Arrested Hearts by Holly Stratimore

I recently read Arrested Hearts by Holly Stratimore and want to pass along my experience of this well-written, thoughtful love story. There are many aspects of both the writing and the story that struck me—the depth of the characters’ back stories, the clarity of the writing, the author’s unapologetic and bold presentation of a main character that some readers might find unlikable. The one that stood out the most is Stratimore’s exploration of that self-destructive part of the human psyche that can sabotage the very life we want to live. It can be rooted in m

any things–tragedy, loss, abuse, neglect, etc–and it does differ in varying circumstances.

In the case of Randi Hartwell, one of the leading ladies in Arrested Hearts, she’s a bad cop who abuses her power as a police officer to get what she wants, but Stratimore adeptly moves the character and the reader through Randi’s self-realization and healing process, while keeping the reader c

ompletely engaged in the story, to the attainment of the life and love she has always wanted. The other main character, Jule, has her own issues to deal with, and Stratimore handles them with equivalent sensitivity, but it was Randi’s story that moved me the most.

As I mentioned, there are many things to love about this book, and if you’re a fan of lesbian romance, you’ll want to experience it for yourself. 🙂

Arrested Hearts

A Fresh Start

At the beginning of 2016, I asked my tech person to set up my blog, and I committed to the A to Z Blog Challenge through the Writers of Kern, my local branch of the California Writers Club. The challenge was to last thirteen weeks, and the commitment was to post two blog entries per week, one for each letter of the alphabet.

I made it to “B” on January 31st. J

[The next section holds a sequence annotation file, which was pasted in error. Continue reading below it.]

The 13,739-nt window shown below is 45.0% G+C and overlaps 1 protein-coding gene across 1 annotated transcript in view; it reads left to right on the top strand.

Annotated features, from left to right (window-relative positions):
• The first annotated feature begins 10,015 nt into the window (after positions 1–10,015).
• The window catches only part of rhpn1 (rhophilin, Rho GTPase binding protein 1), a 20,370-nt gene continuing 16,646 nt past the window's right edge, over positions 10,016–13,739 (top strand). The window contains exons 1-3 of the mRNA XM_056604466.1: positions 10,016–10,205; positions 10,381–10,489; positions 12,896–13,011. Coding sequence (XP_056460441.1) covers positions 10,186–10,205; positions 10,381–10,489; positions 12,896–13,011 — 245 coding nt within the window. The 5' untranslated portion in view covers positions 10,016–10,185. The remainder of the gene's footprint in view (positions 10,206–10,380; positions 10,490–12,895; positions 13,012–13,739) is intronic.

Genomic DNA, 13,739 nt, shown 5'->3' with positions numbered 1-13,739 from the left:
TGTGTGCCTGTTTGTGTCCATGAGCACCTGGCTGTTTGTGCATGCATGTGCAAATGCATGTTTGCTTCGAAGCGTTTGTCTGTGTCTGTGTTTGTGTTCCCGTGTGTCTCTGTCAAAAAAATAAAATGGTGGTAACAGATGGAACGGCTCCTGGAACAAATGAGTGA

Since then, I’ve thought a lot about blogging, things I might have to share that anyone might be interested in, and just generally coming up with reasons not to blog—not the least of which is I should be working on a book, as in right now.

Then the other day, I was posting a short review-type ditty on Facebook about KC Richardson’s new release Courageous Love, having just finished reading it, and I thought if nothing else I could discuss recommendations of books I’ve liked as blog entries, and maybe that will lead to additional inspirations. So that’s my plan.

I will be posting about books I’ve read. I’m not going to call these posts reviews for a couple of reasons. First, I’ll post only about books I’ve liked or ones that have spoken to me in some way even if there are aspects I didn’t particularly care for. Additionally, I’ll address the book’s or the writer’s strengths and elements of the story or characters that were thought provoking and/or made me explore ideas, concepts, or behaviors in a new or different way. I won’t rate the books or give any negative criticism, constructive or otherwise. I will only talk about what I like and will come from the perspective and understanding that no one book is for everyone. A story that speaks to me and that I find powerful or amazing, may still be one that someone else might not even finish. Right now, I’m reading mostly lesbian fiction as that is what I’m writing, but I have an eclectic taste in fiction, so periodically there will be works from other genres that I write about. And, hopefully, an occasional entry about writing, or something else entirely.

So, all that said, I’d like to draw your attention to the previous entry on this blog in which I did share my experience of reading Courageous Love, by KC Richardson last week. And I’ll be posting about a couple other books I’ve recently finished within the next couple of days. I hope you come along with me on this new journey.

Courageous Love by KC Richardson